Dress for comfort. That doesn’t mean you can’t be fashionable. Pack loose fitting and flowing clothing – nothing too structured or tight. You will be susceptible to the heat, so try to stay out of the sun for long periods. Your skin can burn more easily when pregnant. Weird I know. If I could be pregnant for the rest of my life, my nails would be amazing!

If you are travelling for a few weeks ensure you are packing for some growth. I dead set had two growth spurts with my first. One in Thaliand! Cover ups for the pool will help sensitive skin with the sun. elastic is your friend and stretchy fabrics are the best!

For shoes, some people get the joy of swelling, pack a pair of sandals for this instance and I would be wearing trainers or comfort shoes throughout the day. I couldn’t wear heels as I was too clumsy but knock yourself out if you can!

Motion Sickness Tips for plane travellers

Sit in and aisle seat

Access to the bathroom will be critical if you feel the need to throw up. You don’t want to be too close as the smell could set you off.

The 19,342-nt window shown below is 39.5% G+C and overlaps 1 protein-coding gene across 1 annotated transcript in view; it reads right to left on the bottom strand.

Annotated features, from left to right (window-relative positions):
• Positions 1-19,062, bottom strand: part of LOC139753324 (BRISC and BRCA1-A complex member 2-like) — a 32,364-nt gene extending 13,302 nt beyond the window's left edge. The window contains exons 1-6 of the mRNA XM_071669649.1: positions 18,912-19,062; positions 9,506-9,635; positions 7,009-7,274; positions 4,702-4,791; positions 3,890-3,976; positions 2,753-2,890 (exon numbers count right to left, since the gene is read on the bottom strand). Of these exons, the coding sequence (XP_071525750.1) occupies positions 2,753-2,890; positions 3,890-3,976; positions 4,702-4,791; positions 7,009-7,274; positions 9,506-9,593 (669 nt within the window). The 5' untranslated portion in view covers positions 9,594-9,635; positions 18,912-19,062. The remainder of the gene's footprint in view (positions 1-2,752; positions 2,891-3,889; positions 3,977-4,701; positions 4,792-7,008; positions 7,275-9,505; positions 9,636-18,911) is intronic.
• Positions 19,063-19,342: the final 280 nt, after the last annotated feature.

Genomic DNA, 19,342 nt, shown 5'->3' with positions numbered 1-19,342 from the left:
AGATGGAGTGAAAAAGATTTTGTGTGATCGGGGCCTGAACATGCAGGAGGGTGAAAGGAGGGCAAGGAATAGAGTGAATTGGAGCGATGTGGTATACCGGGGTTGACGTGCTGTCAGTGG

Be a girl scout

Make sure you have your nausea medication at hand. Ginger lollies, heart burn and other medication should be accessible in your carry-on luggage.

Dress for comfort

If there was ever a time when your tracksuit pants are okay outside of the house, this is possible it! Exercise gear and its appropriateness aside, wear something that is not tight, not going to allow you to feel a chill or get too hot. Layers and elastic are the ideal solution. Pack a poncho (cashmere for extra comfort) – it’s is the best on the plane and you won’t need to smell the chemicals used on the airline blankets.

Seat allocation

Be organised when booking and assign yourself a seat at the front of the plane for a smoother flight. Unfortunately, when there is turbulence you will feel it throughout the plane so whilst it is smoother it is not going to eliminate it.

Motion sickness tips for car travellers

Take breaks:

Regular stops to stretch and get some fresh air will do wonders for queasiness. The bonus of frequent movement is to keep your blood circulation going.

Sit in the front